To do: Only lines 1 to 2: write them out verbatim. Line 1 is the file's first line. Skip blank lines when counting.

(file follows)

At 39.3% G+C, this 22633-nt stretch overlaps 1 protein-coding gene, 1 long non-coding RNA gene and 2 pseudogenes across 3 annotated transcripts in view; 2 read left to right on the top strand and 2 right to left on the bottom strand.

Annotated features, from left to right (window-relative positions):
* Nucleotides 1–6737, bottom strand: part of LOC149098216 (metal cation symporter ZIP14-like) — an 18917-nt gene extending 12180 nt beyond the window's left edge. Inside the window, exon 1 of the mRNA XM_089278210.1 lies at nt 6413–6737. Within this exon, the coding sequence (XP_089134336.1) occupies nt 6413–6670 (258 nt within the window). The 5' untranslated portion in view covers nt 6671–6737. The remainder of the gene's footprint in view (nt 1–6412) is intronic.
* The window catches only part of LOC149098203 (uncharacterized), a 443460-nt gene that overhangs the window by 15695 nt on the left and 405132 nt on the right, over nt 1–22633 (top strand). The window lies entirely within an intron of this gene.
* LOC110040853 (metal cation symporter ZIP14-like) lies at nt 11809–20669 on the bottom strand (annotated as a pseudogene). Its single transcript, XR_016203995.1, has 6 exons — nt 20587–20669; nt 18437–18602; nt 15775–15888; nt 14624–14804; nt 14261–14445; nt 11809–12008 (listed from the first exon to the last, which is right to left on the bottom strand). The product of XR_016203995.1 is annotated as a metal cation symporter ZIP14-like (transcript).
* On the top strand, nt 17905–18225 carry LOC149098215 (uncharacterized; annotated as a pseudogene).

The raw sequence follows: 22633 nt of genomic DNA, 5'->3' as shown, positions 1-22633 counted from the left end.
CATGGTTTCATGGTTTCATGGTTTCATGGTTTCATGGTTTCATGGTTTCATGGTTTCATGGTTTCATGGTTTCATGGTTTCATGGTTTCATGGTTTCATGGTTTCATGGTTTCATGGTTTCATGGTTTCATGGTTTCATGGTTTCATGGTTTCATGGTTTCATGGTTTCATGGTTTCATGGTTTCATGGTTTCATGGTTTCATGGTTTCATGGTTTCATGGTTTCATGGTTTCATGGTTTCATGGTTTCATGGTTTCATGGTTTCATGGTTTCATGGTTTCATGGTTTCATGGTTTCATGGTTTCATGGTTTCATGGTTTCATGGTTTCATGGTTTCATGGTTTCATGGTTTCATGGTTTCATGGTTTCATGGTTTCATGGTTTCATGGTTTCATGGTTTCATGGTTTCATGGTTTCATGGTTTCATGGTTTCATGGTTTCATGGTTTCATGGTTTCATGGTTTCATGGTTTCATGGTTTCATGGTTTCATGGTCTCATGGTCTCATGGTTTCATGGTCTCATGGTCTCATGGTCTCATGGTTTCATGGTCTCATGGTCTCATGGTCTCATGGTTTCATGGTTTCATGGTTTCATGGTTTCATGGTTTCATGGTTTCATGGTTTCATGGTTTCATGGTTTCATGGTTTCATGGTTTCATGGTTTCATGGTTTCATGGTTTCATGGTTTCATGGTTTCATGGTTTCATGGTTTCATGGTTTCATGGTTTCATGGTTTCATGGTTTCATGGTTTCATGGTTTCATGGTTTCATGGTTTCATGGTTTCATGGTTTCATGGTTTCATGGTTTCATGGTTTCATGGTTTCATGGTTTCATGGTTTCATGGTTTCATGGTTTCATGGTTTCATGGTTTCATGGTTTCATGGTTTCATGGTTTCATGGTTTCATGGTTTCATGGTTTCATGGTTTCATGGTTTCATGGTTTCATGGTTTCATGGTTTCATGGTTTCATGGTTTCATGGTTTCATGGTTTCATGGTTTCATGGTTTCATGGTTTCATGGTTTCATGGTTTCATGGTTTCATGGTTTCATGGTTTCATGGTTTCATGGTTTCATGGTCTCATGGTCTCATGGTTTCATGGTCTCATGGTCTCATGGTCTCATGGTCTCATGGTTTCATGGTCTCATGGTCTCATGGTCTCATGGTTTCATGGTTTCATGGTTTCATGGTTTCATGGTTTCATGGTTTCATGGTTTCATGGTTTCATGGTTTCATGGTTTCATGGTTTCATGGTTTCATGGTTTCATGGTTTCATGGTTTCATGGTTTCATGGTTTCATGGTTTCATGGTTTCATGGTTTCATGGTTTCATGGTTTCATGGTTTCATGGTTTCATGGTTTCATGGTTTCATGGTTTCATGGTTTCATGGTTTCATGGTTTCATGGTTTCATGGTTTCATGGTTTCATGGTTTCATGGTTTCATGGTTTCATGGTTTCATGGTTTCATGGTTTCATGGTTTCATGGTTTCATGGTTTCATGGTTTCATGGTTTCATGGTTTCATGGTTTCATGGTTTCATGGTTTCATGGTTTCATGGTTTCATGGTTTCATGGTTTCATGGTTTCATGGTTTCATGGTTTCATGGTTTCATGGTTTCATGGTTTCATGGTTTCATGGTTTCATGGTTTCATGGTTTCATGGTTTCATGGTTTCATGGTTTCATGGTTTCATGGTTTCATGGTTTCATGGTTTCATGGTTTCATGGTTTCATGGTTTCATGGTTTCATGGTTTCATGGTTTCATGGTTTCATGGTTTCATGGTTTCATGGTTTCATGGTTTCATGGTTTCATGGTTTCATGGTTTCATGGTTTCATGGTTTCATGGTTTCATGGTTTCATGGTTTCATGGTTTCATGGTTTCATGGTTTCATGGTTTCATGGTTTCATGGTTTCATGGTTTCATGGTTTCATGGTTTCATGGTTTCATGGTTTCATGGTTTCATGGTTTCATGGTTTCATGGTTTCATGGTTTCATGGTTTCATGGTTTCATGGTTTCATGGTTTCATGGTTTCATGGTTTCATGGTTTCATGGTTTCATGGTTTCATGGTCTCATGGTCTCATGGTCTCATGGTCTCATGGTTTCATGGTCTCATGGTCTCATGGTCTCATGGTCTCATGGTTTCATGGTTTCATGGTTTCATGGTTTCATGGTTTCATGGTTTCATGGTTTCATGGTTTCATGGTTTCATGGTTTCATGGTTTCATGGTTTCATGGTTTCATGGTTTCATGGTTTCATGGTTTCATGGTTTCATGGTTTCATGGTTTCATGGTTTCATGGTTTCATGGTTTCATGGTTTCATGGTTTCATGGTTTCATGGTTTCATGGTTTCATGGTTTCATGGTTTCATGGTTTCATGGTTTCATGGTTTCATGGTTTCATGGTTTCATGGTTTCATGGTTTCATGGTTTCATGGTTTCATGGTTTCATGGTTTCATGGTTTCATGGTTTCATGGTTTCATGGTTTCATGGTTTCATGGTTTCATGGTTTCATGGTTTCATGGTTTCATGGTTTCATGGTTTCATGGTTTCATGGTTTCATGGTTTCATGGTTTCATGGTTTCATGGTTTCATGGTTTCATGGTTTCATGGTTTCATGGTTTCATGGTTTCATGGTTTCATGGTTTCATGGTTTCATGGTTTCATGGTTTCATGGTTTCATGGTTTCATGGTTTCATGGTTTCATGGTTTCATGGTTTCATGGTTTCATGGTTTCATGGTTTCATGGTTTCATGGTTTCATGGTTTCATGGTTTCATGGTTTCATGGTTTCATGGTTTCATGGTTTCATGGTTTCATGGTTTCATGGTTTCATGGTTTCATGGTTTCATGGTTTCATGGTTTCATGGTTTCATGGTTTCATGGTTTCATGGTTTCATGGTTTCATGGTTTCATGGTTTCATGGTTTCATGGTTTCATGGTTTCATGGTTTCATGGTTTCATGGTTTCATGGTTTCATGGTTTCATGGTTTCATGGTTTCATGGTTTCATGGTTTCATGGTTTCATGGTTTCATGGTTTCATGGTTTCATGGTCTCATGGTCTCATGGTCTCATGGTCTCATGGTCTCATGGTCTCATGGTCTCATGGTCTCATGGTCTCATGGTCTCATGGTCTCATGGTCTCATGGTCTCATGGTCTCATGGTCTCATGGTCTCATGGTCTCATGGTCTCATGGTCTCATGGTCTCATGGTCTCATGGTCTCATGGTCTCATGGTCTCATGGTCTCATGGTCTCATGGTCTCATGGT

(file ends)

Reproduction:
At 39.3% G+C, this 22633-nt stretch overlaps 1 protein-coding gene, 1 long non-coding RNA gene and 2 pseudogenes across 3 annotated transcripts in view; 2 read left to right on the top strand and 2 right to left on the bottom strand.

Annotated features, from left to right (window-relative positions):